Content of the location page

Often times, brands budget for building a locator on their website but leave nothing for the content.

There’s nothing wrong with a simple location page with company name, address, phone number, product / service categories, etc. But a location page with unique, spiced up content that is relevant to both the location and the topics you’re looking for can definitely improve SEO performance.

This is where your location managers can be helpful. We often see successful brands use surveys of their location managers to get unique local content.

Other sources can include local customer reviews, syndicated local point of interest data, and products that are popular in the respective market.


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Priority categories

Most ecommerce queries these days show local results near the top of the SERPs.

We often see brands that win in Local Packs link from their location pages to their most important categories.

Think of it as a way to signal to Google that your locations are relevant to these categories.

4. Google My Business management and optimization

Google My Business (GMB) really shouldn’t be a challenge – I mean, it’s just a simple set of business directories for your locations – but there are a million ways it can go wrong for businesses.

Here are just a few of the challenges and opportunities at GMB.

Beware of duplicate entries

It’s amazing that duplicate listings are still a thing with GMB, but I just spoke to a company in a catchment area that was having ranking issues. It was pretty easy to see that they had duplicate GMB entries.

The minute they deleted the duplicate entries, their ranking rose 15 positions for the main keyword they were targeting. So keep an eye on them.


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Monitor your GMB records

Your GMB entries are constantly changing. Users add photos and reviews.

Google can overwrite your data if it trusts another party’s data more than you do.

GMB is not a “set it and forget it” thing. Create a system to regularly monitor changes to your GMB pages.

While you can see a lot of changes from the GMB dashboard, it won’t capture everything. That’s one of the reasons we created this free, open source tool to monitor image changes on your GMB.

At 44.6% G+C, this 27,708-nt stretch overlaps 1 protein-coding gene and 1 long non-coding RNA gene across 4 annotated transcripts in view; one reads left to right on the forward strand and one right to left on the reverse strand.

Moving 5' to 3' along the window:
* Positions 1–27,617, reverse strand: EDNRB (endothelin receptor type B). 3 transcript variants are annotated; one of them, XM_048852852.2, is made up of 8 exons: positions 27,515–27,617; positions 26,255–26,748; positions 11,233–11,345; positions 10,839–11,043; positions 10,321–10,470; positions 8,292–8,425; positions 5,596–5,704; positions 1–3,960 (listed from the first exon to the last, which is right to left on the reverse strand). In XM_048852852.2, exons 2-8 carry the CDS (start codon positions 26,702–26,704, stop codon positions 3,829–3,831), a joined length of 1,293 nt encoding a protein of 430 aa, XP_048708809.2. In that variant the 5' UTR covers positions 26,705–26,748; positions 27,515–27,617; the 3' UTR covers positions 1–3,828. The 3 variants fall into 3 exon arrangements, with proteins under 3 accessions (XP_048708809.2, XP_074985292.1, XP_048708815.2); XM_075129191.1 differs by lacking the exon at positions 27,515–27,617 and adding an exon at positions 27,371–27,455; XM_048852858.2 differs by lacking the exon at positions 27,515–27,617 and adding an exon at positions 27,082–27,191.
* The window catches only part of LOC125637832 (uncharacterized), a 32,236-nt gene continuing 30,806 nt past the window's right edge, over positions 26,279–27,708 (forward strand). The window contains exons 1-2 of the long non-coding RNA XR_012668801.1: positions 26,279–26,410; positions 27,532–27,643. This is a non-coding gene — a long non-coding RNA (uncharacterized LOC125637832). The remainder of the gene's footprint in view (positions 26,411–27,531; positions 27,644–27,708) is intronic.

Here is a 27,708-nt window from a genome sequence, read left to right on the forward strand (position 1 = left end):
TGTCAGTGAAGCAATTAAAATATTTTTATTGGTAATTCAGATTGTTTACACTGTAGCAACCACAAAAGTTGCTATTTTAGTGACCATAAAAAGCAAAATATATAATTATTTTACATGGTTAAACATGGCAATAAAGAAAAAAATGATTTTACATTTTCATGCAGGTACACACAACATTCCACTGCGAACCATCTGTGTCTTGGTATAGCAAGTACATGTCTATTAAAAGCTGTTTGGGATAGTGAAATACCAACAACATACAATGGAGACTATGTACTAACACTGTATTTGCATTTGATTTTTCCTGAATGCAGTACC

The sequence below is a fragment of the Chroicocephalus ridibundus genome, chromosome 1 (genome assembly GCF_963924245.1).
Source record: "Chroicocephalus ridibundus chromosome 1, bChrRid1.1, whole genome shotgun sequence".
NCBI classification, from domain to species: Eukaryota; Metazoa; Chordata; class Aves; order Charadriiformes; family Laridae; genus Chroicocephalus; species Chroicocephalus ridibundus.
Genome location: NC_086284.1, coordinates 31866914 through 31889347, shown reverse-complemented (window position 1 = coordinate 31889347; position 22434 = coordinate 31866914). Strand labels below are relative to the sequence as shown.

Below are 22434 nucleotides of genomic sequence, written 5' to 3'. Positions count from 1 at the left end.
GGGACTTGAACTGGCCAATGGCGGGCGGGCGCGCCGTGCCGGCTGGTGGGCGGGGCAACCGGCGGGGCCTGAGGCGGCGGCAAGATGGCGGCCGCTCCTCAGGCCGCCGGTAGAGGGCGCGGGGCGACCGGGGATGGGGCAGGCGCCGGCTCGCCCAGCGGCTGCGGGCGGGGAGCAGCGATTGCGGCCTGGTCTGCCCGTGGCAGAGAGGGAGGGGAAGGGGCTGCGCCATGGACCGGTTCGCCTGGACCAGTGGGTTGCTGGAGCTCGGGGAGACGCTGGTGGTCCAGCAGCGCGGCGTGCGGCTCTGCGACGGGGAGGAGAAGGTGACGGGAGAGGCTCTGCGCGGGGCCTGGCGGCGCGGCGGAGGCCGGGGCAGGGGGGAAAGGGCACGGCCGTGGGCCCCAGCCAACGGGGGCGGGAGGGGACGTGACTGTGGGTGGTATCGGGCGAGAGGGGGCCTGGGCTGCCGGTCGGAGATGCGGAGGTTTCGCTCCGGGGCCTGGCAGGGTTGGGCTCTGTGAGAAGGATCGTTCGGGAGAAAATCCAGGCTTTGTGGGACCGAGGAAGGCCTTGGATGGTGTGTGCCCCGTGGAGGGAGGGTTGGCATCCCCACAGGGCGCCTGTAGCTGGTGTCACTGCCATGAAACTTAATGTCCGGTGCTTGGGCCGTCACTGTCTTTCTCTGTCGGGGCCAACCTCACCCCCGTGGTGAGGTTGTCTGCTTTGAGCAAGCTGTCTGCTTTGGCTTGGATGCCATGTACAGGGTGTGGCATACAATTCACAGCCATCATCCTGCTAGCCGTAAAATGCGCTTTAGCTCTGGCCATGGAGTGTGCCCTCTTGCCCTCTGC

Scaling GMB contributions

GMB posts are brief announcements that you can attach to your GMB business profile. This can be an inexpensive way to generate high-conversion visits to your website. Posts can contain text, photos, or videos.

The challenge we often see is that companies are often not prepared to produce content for every location. If you want to create GMB posts for multiple locations, implement a system to create GMB-enabled marketing materials for new promotions so that they can be published.


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This often involves creating a GMB-sized (400 x 300) version of approved marketing images and copies for GMB as part of any new promotion.

You should also make sure that you add a tracking parameter to links from your GMB posts so that you can measure the performance in your analytics.

5. Local search presence for SABs and marketplaces

Not every local corporate brand has locations. There are many local marketplace brands like Yelp, DoorDash, and Zillow, as well as service companies (SABs) like plumbers and roofers that target local searches but cannot appear in Local Packs. This is because they have no physical locations in their target markets.

And that means they are missing out on a lot of potential clicks and revenue.

This won’t work for every brand, but for those with the right business model, setting up a “store-in-store” at a partner brand’s location is a great way to get additional local visibility of the pack.

FedEx OnSite Services at Walgreen’s are a good example of how this can work:

And of course, if the leads are worth high enough, you might even want to consider opening physical locations in certain areas just to try and rank well in the local packs.


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As I said above, there are an infinite number of local SEO tactics corporate brands can employ.

As with any other marketing channel, you can get creative, test, measure, and iterate to overcome these common local business SEO challenges.

More resources:

Photo credits

Screenshot by the author, July 2021